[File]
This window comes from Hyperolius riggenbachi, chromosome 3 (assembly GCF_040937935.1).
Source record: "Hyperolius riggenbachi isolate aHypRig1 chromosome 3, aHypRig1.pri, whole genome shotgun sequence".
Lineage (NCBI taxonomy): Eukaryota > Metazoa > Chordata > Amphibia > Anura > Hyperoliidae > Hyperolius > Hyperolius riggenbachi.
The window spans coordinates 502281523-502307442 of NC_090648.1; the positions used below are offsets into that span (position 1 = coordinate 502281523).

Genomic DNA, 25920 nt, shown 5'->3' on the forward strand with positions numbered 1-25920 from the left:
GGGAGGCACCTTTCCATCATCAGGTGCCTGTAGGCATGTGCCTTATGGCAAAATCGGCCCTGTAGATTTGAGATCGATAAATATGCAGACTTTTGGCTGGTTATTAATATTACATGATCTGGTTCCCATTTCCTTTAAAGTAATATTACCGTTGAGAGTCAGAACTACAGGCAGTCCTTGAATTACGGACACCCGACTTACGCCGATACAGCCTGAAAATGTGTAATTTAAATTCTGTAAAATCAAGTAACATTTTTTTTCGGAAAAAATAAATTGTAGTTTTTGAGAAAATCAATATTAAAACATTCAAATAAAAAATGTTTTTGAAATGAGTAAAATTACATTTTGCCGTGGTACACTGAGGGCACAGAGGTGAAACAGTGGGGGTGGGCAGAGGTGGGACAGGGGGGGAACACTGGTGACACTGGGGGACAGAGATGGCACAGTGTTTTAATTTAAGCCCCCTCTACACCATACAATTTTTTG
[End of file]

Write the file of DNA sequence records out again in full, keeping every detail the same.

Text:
This window comes from Hyperolius riggenbachi, chromosome 3 (assembly GCF_040937935.1).
Source record: "Hyperolius riggenbachi isolate aHypRig1 chromosome 3, aHypRig1.pri, whole genome shotgun sequence".
Lineage (NCBI taxonomy): Eukaryota > Metazoa > Chordata > Amphibia > Anura > Hyperoliidae > Hyperolius > Hyperolius riggenbachi.
The window spans coordinates 502281523-502307442 of NC_090648.1; the positions used below are offsets into that span (position 1 = coordinate 502281523).

Genomic DNA, 25920 nt, shown 5'->3' on the forward strand with positions numbered 1-25920 from the left:
GGGAGGCACCTTTCCATCATCAGGTGCCTGTAGGCATGTGCCTTATGGCAAAATCGGCCCTGTAGATTTGAGATCGATAAATATGCAGACTTTTGGCTGGTTATTAATATTACATGATCTGGTTCCCATTTCCTTTAAAGTAATATTACCGTTGAGAGTCAGAACTACAGGCAGTCCTTGAATTACGGACACCCGACTTACGCCGATACAGCCTGAAAATGTGTAATTTAAATTCTGTAAAATCAAGTAACATTTTTTTTCGGAAAAAATAAATTGTAGTTTTTGAGAAAATCAATATTAAAACATTCAAATAAAAAATGTTTTTGAAATGAGTAAAATTACATTTTGCCGTGGTACACTGAGGGCACAGAGGTGAAACAGTGGGGGTGGGCAGAGGTGGGACAGGGGGGGAACACTGGTGACACTGGGGGACAGAGATGGCACAGTGTTTTAATTTAAGCCCCCTCTACACCATACAATTTTTTG